Value investors have been waiting on the edge of their seats for months now, looking for the flashing neon sign telling them the bottom has arrived in the crude market.
As we all know, the world of investing doesn’t quite work that way. In fact, the bottom might even be past us. Rig counts are down, the price of crude has stabilized, and the shouts of upcoming debt defaults have been silenced—at least for now. This could very well be the beginning of the next bull market in oil.
But nobody can say that with any certainty, which is why I employ a simple strategy when it comes to the sector and my portfolio. If I can find cheap assets accompanied with a reasonable balance sheet, I’m going to buy in for the long term. I don’t know where crude will be next week or next year, but I’m pretty confident it’ll be up a whole lot at some point in the future.
Thanks to a recent $321 million asset sale, the short-term outlook for Penn West looks a lot better than it did a few months ago.
Although Penn West’s new management team has done a nice job turning the ship around after years of mismanagement, Penn West still isn’t in the greatest of spots. The balance sheet still has almost $2 billion worth of debt, and additional asset sales will be needed if oil continues to languish between $50 and $55 per barrel. At least the weakness in the Canadian dollar is helping.
Husky, meanwhile, is a much more stable producer. It has large oil sands projects that are less sensitive to the price of crude, since most of the costs are borne up front. It also has downstream operations that include a handful of refineries and more than 500 fuel stations located mainly in the west, which act as a hedge against crude.
Although the two companies are in the same sector, they experience different challenges. Husky is a safer investment than Penn West, but the latter will likely see much more upside when the sector recovers.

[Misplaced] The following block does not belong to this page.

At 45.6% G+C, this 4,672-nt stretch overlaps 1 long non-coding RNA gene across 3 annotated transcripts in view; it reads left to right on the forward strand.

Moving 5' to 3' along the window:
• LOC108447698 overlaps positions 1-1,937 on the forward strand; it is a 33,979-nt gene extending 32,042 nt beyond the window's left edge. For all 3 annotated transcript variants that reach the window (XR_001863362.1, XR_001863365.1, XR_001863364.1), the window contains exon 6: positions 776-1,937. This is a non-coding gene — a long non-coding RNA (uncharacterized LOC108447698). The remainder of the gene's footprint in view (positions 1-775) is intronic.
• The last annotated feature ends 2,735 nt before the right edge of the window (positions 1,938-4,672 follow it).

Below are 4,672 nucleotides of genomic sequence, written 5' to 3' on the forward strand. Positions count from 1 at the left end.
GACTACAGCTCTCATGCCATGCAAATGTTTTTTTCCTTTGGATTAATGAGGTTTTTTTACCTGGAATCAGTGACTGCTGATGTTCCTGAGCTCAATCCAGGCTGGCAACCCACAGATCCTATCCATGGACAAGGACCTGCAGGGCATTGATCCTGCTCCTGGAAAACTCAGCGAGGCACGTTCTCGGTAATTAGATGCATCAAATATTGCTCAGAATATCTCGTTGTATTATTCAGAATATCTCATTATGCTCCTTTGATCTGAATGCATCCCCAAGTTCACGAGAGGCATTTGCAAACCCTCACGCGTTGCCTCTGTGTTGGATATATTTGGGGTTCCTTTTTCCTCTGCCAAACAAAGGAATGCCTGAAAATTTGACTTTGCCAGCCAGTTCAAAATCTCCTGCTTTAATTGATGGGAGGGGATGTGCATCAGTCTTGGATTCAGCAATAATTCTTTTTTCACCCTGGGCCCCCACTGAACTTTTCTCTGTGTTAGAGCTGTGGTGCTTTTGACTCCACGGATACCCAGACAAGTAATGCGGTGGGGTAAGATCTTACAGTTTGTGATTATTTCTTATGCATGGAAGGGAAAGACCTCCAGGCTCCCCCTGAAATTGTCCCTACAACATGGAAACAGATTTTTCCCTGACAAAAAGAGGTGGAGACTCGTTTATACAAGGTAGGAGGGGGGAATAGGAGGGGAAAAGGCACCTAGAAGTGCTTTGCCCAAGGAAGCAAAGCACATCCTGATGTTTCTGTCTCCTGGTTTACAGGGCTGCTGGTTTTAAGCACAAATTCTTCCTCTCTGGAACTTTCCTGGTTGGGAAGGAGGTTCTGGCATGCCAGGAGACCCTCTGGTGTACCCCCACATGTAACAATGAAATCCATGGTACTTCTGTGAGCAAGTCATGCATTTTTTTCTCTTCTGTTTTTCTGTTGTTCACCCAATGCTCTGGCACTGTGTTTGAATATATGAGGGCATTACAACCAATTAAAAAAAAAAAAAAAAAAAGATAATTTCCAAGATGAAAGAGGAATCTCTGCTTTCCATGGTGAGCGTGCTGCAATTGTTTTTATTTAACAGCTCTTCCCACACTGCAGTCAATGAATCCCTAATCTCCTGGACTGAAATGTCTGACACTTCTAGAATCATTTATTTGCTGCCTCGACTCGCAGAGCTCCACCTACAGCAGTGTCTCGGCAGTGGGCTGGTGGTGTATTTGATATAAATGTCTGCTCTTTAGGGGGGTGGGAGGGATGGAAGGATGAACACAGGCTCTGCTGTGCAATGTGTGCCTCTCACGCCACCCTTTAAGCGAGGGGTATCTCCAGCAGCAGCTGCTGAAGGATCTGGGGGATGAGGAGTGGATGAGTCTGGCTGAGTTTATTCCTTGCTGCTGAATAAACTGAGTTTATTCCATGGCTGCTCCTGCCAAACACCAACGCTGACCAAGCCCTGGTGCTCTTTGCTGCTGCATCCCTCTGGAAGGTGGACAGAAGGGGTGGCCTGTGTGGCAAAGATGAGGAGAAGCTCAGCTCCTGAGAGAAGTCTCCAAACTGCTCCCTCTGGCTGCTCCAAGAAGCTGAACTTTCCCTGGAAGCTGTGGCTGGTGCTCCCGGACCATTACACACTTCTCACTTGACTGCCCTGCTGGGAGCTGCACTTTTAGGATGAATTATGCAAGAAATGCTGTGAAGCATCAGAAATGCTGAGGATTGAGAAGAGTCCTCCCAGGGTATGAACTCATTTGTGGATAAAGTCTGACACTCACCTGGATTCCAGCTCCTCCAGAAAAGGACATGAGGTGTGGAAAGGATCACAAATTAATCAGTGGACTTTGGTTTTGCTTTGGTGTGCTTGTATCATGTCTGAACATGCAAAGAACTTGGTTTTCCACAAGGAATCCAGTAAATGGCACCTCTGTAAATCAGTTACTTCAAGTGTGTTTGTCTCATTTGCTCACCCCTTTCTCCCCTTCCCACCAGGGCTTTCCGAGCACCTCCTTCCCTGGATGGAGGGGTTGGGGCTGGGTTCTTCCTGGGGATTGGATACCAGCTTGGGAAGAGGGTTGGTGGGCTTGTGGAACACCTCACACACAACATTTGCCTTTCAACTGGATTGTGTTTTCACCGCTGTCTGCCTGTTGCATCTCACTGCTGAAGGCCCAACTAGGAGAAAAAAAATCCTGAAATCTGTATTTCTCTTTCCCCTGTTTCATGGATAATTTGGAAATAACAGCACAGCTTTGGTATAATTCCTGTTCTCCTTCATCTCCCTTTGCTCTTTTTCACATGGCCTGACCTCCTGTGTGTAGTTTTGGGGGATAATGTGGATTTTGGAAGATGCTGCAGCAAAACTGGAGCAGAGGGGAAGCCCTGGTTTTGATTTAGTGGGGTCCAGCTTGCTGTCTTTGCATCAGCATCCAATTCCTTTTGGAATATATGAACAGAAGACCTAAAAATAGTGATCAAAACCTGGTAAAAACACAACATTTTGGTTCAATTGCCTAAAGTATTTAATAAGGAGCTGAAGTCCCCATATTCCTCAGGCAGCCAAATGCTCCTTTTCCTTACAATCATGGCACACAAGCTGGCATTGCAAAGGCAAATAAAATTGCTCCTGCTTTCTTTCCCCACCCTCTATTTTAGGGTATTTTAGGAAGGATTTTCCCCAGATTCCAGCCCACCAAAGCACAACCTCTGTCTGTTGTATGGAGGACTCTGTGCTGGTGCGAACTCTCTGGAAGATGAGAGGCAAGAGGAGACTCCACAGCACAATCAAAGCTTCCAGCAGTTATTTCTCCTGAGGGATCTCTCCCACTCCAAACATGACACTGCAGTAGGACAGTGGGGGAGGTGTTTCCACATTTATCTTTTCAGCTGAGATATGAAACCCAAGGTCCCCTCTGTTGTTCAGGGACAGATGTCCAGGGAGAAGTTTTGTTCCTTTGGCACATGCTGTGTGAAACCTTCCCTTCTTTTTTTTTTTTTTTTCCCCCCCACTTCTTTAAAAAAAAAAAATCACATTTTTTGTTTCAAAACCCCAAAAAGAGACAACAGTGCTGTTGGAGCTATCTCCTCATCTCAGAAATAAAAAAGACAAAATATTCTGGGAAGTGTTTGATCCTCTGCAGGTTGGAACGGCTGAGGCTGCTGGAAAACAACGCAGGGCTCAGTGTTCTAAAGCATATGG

As part of the agreement it signed with lenders back in March, Penn West will only be paying a quarterly dividend of a penny per share. That’s a yield of a little over 1%.
Husky’s dividend is much more attractive. Shares currently yield 4.3%, a dividend that looks to be pretty safe. The company is sitting on a stockpile of cash, and has the balance sheet strength to borrow more if needed. Obviously, borrowing to sustain the dividend isn’t a smart long-term choice, but for a few quarters it should be fine—providing the price of crude goes higher.
Price per flowing barrel
An important metric of value in the energy patch is the price per flowing barrel. Essentially, it’s a measurement of how much investors are paying per barrel of production.
Penn West’s number is one of the best in the sector. Investors are paying just $33,600 per flowing barrel based on 2014 production, compared with Husky, where they are paying $92,970. It’s clear Penn West is the better value, even if production is scheduled to fall off a little in 2015.
Which is best?
To determine which one of these companies to buy, you have to figure out how much risk you’re willing to take.
Husky is the safe choice. It has a great balance sheet, a billionaire backer who owns the majority of shares, and downstream operations to shield it from volatility in crude. Plus, you’ll get a pretty nice dividend to wait.
But it’s obvious Penn West has more upside. If the company can sort out its problems, sell some more assets, and get cooperation from the price of crude, there could be serious gains. Yes, it’s riskier, but at least for my portfolio, it’s a risk I’m comfortable taking.
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Fool contributor Nelson Smith owns shares of PENN WEST PETROLEUM LTD..